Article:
I do make a point of exercising my back every day as well. Also i must add that i still cannot idle or go backwards more than a couple of revolutions so cannot comment on if that would aggravate my back or not. My advice is go for it. Good luck

Back Pain

Almost 4 years ago i had a fall from a ladder and fractured L1&L2 Ten days in hospital and 14 weeks off work.
After this i slowly started gaining weight until Feb this year when i bought a second hand 20" Unicycle off Ebay.
I spent two weeks learning how to ride it in ten or 15 min sessions and sweated buckets doing so. Skip forward 6 months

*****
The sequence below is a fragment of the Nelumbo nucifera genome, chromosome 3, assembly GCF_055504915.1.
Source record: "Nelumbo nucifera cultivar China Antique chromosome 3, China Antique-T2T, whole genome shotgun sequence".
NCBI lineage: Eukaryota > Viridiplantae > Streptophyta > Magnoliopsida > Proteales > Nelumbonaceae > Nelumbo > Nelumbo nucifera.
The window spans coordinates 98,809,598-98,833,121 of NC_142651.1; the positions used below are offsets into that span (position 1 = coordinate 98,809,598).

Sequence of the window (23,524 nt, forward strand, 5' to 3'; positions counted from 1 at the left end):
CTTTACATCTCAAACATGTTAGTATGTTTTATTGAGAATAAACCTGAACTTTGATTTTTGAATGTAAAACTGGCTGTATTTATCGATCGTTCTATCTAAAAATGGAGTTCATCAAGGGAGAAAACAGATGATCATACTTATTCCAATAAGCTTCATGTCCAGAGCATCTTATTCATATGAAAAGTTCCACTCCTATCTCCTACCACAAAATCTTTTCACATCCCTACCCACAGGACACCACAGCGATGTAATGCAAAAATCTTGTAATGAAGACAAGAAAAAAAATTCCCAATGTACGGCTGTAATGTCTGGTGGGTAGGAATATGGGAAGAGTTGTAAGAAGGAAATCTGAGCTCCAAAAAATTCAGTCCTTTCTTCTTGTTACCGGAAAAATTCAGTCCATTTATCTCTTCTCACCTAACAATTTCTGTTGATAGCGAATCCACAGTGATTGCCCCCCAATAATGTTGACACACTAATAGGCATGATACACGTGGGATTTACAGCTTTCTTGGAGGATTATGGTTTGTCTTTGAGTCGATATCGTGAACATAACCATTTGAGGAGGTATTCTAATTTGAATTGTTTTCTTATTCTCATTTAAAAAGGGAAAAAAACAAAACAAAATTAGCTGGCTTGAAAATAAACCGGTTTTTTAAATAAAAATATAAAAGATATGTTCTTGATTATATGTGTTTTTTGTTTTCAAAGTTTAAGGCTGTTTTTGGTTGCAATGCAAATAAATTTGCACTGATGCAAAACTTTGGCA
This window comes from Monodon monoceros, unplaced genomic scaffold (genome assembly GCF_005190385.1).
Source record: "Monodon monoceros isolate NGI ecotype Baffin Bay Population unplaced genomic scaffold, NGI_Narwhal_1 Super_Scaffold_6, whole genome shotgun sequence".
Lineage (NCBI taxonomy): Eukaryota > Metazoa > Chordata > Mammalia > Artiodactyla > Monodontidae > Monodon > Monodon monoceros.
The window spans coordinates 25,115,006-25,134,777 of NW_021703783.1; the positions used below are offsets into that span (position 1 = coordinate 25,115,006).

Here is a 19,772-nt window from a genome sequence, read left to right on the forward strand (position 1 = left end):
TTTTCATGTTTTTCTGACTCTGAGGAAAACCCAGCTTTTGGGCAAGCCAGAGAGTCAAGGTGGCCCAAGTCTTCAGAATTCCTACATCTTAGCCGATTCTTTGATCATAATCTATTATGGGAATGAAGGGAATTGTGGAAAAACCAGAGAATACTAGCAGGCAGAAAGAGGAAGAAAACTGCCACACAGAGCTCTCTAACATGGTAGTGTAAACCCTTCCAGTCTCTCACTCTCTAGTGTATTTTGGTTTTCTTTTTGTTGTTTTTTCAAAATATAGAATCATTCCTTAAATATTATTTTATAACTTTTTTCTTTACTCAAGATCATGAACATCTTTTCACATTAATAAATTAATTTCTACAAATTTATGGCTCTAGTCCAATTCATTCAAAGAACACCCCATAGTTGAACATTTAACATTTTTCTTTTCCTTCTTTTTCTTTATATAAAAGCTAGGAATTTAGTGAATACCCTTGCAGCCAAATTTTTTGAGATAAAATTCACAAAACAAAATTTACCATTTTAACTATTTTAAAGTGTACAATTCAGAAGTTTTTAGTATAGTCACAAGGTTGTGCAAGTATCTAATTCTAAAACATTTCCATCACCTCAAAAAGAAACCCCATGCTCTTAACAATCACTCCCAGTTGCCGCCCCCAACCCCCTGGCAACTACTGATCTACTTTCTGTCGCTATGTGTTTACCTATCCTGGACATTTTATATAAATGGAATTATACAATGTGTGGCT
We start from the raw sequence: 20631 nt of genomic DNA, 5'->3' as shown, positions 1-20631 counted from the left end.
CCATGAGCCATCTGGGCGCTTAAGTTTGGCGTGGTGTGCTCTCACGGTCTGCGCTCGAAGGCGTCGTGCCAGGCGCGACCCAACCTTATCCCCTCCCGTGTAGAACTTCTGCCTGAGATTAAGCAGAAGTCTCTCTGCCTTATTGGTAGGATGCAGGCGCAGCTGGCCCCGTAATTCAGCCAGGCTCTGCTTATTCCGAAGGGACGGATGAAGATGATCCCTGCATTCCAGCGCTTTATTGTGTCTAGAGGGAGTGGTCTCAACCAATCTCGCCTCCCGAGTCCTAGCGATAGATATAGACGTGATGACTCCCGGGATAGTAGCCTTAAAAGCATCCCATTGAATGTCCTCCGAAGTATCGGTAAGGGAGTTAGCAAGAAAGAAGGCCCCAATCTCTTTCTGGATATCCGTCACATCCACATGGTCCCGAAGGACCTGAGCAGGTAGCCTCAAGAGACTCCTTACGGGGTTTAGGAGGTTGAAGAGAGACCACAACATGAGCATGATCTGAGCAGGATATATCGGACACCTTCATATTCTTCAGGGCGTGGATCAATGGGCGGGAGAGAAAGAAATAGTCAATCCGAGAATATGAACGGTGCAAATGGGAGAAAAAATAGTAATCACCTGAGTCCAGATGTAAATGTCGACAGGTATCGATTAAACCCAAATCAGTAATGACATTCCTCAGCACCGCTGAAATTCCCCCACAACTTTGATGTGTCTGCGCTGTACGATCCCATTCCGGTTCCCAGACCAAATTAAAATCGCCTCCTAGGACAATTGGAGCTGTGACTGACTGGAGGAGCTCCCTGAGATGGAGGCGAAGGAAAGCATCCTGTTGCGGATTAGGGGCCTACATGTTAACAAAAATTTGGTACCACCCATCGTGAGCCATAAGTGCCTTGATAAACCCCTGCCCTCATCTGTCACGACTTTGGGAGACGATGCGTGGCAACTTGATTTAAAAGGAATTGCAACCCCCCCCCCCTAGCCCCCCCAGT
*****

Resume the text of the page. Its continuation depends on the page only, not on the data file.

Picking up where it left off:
i now ride approx 6 miles a day on a 27.5 before i go to work! i still sweat buckets. But i have lost 2.5 stones
and gone from a 34" waist to a 30" waist My back feels better than anytime in the last twenty years. I think it is
a combination of the weight loss and the core workout that uni riding gives. I still cannot idle or ride backwards
so cannot comment as to whether that would aggravate a bad back or not. You can get plenty of enjoyment on a uni without idling or backwards
riding. I would give it a go. Good luck

Ideally you would do traditional exercise AND work on unicycling. Riding a unicycle is great exercise, although your skills can improve to the point that it is not strenuous at all to ride. At that point, you need to expand your unicycle riding repertoire to increase the strenuousness if unicycling were to be your main exercise.